The Oberheide team within the company, Duo Labs, is aggressively focused on research and innovation, with the sole focus on staying one step ahead of attackers. “We are trying to compromise the security of the two-factor authentication systems from Google and PayPal, as well as the laptops exhibited by companies like Dell, HP, Lenovo and Acer, and find a way to compromise these computers. It’s important that we stay innovative by building these skills in our organization, ”says Song.
“My job is to make the way security work obsolete today. We will work to automate and prevent many problems in the future. It’s about defending others and protecting their mission. Security can be made a lot easier. “
With a focus on innovation, Duo Security is now one of the fastest growing cloud-based SaaS (Security Software-as-a-Service) providers in the world. The company had $ 73 million in annual recurring revenue in 2016 and now protects more than 8,000 organizations worldwide, including Bolton NHS Foundation Trust, Etsy, Facebook, and Yelp.
In the UK and the wider EMEA market, the company has grown exponentially, a market that Song describes as a “ticket to the growth of (Duo Security)”. “We believe that this market offers us a tremendous upward trend. It’s early in his journey. We have learned a lot in the two years we have operated the area. Now we have nearly 2,000 paying organizations and 1,000 organizations using the free version in EMEA. That includes customers in every industry that you can imagine of any size, ”says Song. “And we’re here because we’re being drawn in. Over 90 percent of our customers are committed. “
With GDPR on the horizon, Song believes this is not a problem for the UK or EMEA, but for the world. “In many ways, Europe has led the world on the conscience of what is necessary for data protection, privacy and compliance with appropriate standards. This is one of the biggest geopolitical problems of our time, ”added Song. “Our job is noble, but calm.”
What makes this “noble but quiet” job all the more causal for Song is Duo’s corporate culture, which in his opinion is entirely intentional. “We are working on developing and growing. For us, it’s more about how we can think about how we’re evolving. We are effectively a different team every year as we have doubled our workforce and sales so many times. If you look around every six months, half the team is new, ”he says.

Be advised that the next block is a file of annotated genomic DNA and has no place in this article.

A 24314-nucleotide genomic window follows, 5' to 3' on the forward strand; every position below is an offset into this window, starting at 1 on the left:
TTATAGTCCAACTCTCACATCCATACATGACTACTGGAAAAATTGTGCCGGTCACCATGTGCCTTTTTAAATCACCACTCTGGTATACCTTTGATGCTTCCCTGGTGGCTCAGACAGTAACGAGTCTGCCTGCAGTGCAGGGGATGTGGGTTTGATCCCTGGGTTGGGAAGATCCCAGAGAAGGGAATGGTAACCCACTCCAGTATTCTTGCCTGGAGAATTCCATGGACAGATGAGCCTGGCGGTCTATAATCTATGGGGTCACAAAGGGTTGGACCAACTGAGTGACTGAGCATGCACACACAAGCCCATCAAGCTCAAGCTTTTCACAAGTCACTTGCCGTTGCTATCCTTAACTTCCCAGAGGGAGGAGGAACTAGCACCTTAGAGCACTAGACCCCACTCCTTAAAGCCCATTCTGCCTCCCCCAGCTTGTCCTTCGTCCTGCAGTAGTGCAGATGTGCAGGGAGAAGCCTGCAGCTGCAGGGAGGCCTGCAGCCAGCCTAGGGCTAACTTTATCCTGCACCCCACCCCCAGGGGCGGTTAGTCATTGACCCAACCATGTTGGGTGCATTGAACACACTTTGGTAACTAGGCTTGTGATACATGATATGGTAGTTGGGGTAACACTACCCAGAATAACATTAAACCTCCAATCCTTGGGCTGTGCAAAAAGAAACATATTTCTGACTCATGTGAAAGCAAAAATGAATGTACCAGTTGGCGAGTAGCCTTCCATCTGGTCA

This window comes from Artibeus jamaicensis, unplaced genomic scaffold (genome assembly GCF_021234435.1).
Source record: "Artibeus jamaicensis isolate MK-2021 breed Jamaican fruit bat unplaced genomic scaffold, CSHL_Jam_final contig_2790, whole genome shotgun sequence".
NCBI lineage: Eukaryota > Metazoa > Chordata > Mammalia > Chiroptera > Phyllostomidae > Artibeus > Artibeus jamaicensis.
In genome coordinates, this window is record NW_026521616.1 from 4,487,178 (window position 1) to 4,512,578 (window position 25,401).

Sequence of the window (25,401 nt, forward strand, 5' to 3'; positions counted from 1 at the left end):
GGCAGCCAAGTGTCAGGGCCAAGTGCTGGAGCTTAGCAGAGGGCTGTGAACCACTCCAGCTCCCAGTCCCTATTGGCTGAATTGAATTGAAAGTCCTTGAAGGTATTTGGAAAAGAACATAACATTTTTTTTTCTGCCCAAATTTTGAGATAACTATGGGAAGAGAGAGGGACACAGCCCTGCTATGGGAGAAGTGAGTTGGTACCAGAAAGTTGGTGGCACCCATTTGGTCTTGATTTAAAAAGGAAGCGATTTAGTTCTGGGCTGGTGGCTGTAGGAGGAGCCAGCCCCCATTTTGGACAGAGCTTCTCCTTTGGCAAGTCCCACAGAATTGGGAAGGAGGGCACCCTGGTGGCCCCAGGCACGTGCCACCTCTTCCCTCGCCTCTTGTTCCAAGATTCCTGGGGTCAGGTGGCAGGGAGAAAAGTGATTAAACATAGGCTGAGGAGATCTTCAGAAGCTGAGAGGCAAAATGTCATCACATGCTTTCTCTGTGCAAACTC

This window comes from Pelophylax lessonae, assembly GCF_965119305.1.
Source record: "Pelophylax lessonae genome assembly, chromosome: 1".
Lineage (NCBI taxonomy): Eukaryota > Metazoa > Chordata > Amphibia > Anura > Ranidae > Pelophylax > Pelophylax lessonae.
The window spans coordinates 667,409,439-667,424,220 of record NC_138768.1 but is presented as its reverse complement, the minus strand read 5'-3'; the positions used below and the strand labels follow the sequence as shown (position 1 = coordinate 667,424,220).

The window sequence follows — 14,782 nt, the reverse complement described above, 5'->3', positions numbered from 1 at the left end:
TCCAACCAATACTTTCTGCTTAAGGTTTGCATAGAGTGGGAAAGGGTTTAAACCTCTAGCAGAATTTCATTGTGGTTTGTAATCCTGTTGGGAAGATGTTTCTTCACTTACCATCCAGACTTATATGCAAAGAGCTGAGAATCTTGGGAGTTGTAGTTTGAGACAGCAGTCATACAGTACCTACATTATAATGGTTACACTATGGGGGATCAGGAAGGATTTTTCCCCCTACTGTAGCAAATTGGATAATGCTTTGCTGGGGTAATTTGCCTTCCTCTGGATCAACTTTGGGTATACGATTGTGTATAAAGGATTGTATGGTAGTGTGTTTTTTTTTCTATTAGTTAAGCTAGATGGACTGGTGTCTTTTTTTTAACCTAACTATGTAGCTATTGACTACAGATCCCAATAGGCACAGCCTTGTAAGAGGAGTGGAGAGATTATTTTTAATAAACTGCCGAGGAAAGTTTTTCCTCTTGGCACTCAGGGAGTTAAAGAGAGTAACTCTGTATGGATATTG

The Michigan-based tech company, so far from the New Boys’ Club in Silicon Valley, believes it is more about shared values than cultural fit, which Song says can be toxic to the sector.
“We are happy not to be part of the whole chaos in the valley. the monoculture, which leads to the groupthink of not very different teams. We have an enormous diversity, people with a wide range of backgrounds, perspectives and skills. We ask every employee what makes them unique and what we can learn from them. It is so important to know what cultural contribution you will make to the team rather than being committed to cultural fit. That way we can grow and do new things. “
Song’s team is made up of experts in anthropology, journalism, politics, and everything else in between because he believes the only true path to growth is to incorporate new ways of thinking that result from as much diversity as possible.
“80 percent of our employees do not come from our industry. We choose to be open and not closed, especially because the sector can be clubby. For me, it’s part of doing the right thing, ”he says. “We are all aligned in our ambitions and our common prisons and values, how we treat each other. That’s all that counts.”
Regarding the notorious gender gap in cybersecurity, Song says the average number of female employees in the industry is only 11 percent, while Duo’s workforce is 35 percent women. If you add up the other minorities represented, that’s 40 percent of the team. “It’s about building social capital and building relationships that go beyond role responsibility in the organizational chart. We turn hundreds of perspectives into creativity rather than conflict. Like any business, they need to evolve over time, especially when it comes to security. We strongly believe that you have to be willing to embrace new ways of thinking and different perspectives in order to grow. What got you here doesn’t get you there. “